Wild Geranium (Geranium maculatum) is one native species that you will not want to pass up for your garden or project. This woodland perennial has beautiful five petal flowers that range in colour from pale to deep pink, and in some cases can appear lilac or deep purple. These flowers typically bloom in the late Spring to early Summer, over a period of six to seven weeks.
Wild Geranium is clump forming, developing stunning patches that prove irresistible to butterflies and bees. Most commonly found in woods, thickets, and shaded roadsides, the plants mound style foliage can grow up to 24” high and 18” wide.
Wild Geranium (Geranium maculatum) performs best in part shade areas of borders and woodland gardens, and can be used as groundcover. It is a tough plant, which adapts to various growing conditions however, it is recommend that you plant it with plenty of organic matter to emulate its normal conditions in a woodland or forest.
In a garden settling, it is important to plant a few later season plants with Geranium maculatum because its leaves can show summer stress when the weather is excessively hot and dry. Some great companions for Wild Geranium are:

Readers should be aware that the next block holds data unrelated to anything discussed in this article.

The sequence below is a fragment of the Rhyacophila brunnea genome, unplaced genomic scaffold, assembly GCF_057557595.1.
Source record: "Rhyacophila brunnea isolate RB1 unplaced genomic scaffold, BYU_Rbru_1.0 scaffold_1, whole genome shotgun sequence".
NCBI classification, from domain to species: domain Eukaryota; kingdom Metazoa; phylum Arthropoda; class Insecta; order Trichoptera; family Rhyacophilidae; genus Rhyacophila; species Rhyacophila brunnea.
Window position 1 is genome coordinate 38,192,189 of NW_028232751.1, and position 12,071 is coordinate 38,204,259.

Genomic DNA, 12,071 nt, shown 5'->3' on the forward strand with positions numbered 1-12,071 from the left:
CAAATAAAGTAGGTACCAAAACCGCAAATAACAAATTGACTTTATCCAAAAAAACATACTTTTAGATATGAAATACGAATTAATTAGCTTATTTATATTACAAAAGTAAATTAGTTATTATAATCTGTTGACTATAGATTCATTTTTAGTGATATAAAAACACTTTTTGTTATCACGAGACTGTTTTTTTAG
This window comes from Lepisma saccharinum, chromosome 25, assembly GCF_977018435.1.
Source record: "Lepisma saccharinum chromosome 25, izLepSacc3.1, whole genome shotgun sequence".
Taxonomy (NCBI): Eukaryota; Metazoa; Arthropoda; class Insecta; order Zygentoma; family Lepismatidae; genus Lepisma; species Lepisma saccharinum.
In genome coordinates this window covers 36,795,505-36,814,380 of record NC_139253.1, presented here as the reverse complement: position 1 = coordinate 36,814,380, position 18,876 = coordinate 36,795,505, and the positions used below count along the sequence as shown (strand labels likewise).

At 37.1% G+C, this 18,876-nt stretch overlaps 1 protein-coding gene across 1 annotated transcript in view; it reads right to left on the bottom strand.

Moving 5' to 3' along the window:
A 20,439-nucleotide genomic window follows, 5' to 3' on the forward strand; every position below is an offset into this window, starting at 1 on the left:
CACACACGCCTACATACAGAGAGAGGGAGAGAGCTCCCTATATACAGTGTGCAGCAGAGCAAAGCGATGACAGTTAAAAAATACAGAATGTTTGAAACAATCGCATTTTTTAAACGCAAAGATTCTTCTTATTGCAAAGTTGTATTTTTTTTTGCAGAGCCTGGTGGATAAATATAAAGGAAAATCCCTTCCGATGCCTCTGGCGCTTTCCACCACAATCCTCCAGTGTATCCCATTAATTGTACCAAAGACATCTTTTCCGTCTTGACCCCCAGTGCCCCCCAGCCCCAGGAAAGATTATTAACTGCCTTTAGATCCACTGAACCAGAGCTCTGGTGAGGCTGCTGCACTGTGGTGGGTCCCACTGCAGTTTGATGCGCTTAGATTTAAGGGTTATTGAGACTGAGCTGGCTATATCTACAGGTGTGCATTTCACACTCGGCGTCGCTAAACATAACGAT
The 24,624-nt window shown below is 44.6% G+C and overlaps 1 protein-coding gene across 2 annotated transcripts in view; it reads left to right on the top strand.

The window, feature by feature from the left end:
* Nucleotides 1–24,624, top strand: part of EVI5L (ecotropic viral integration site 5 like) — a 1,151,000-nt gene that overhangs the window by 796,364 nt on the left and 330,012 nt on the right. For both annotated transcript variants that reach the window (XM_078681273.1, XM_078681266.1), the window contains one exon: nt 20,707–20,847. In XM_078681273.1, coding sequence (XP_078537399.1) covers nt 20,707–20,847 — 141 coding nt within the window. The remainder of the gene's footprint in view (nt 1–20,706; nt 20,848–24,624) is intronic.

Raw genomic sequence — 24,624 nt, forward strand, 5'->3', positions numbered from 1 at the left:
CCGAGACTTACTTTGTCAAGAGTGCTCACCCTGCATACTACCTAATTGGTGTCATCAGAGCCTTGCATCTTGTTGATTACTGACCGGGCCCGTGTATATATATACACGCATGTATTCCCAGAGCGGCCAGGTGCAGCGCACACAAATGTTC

- False Solomon’s Seal (Maianthemum racemosum)
- Great White Trillium (Trillium grandiflorum)
- Wild Columbine (Aquilegia canadensis)
- Closed Gentian (Gentiana andrewsii)
- Large-Leaved Aster (Eurybea macrophylla)
- Round-Lobed Heptatica (Hepatica americana)
The Wild Geranium (Geranium maculatum) is unique in the way it spreads its seeds once its blooming season is complete. The plant’s flowers will give way to beak shaped seed capsules or pods that resembles a crane’s bill. This capsule will dry until it splits and catapults the seeds away from the parent plant.
The genus name Geranium comes from the Greek word geranos, which means crane. This is a reference to the fruit that we mentioned above, which resembles the head and beak of a crane.